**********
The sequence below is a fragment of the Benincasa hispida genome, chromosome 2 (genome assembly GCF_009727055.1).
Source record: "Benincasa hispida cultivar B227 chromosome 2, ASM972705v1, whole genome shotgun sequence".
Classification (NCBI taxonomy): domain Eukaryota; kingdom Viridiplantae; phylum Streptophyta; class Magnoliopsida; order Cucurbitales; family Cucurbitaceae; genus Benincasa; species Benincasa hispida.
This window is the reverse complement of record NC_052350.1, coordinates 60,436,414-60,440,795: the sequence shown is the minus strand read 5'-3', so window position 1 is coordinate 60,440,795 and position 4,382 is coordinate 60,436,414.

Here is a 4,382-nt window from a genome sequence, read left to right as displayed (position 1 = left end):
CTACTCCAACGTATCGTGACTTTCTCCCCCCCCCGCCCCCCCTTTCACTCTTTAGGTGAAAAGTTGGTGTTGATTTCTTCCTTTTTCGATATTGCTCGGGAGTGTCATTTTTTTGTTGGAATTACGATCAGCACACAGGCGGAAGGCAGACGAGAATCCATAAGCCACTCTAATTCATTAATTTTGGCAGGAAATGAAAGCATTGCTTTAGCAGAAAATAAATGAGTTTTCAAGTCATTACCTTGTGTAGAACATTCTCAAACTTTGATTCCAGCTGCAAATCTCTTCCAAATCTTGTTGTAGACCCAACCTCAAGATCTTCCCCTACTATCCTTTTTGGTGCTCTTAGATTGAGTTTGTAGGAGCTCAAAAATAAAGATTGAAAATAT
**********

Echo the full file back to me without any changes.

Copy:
The sequence below is a fragment of the Benincasa hispida genome, chromosome 2 (genome assembly GCF_009727055.1).
Source record: "Benincasa hispida cultivar B227 chromosome 2, ASM972705v1, whole genome shotgun sequence".
Classification (NCBI taxonomy): domain Eukaryota; kingdom Viridiplantae; phylum Streptophyta; class Magnoliopsida; order Cucurbitales; family Cucurbitaceae; genus Benincasa; species Benincasa hispida.
This window is the reverse complement of record NC_052350.1, coordinates 60,436,414-60,440,795: the sequence shown is the minus strand read 5'-3', so window position 1 is coordinate 60,440,795 and position 4,382 is coordinate 60,436,414.

Here is a 4,382-nt window from a genome sequence, read left to right as displayed (position 1 = left end):
CTACTCCAACGTATCGTGACTTTCTCCCCCCCCCGCCCCCCCTTTCACTCTTTAGGTGAAAAGTTGGTGTTGATTTCTTCCTTTTTCGATATTGCTCGGGAGTGTCATTTTTTTGTTGGAATTACGATCAGCACACAGGCGGAAGGCAGACGAGAATCCATAAGCCACTCTAATTCATTAATTTTGGCAGGAAATGAAAGCATTGCTTTAGCAGAAAATAAATGAGTTTTCAAGTCATTACCTTGTGTAGAACATTCTCAAACTTTGATTCCAGCTGCAAATCTCTTCCAAATCTTGTTGTAGACCCAACCTCAAGATCTTCCCCTACTATCCTTTTTGGTGCTCTTAGATTGAGTTTGTAGGAGCTCAAAAATAAAGATTGAAAATAT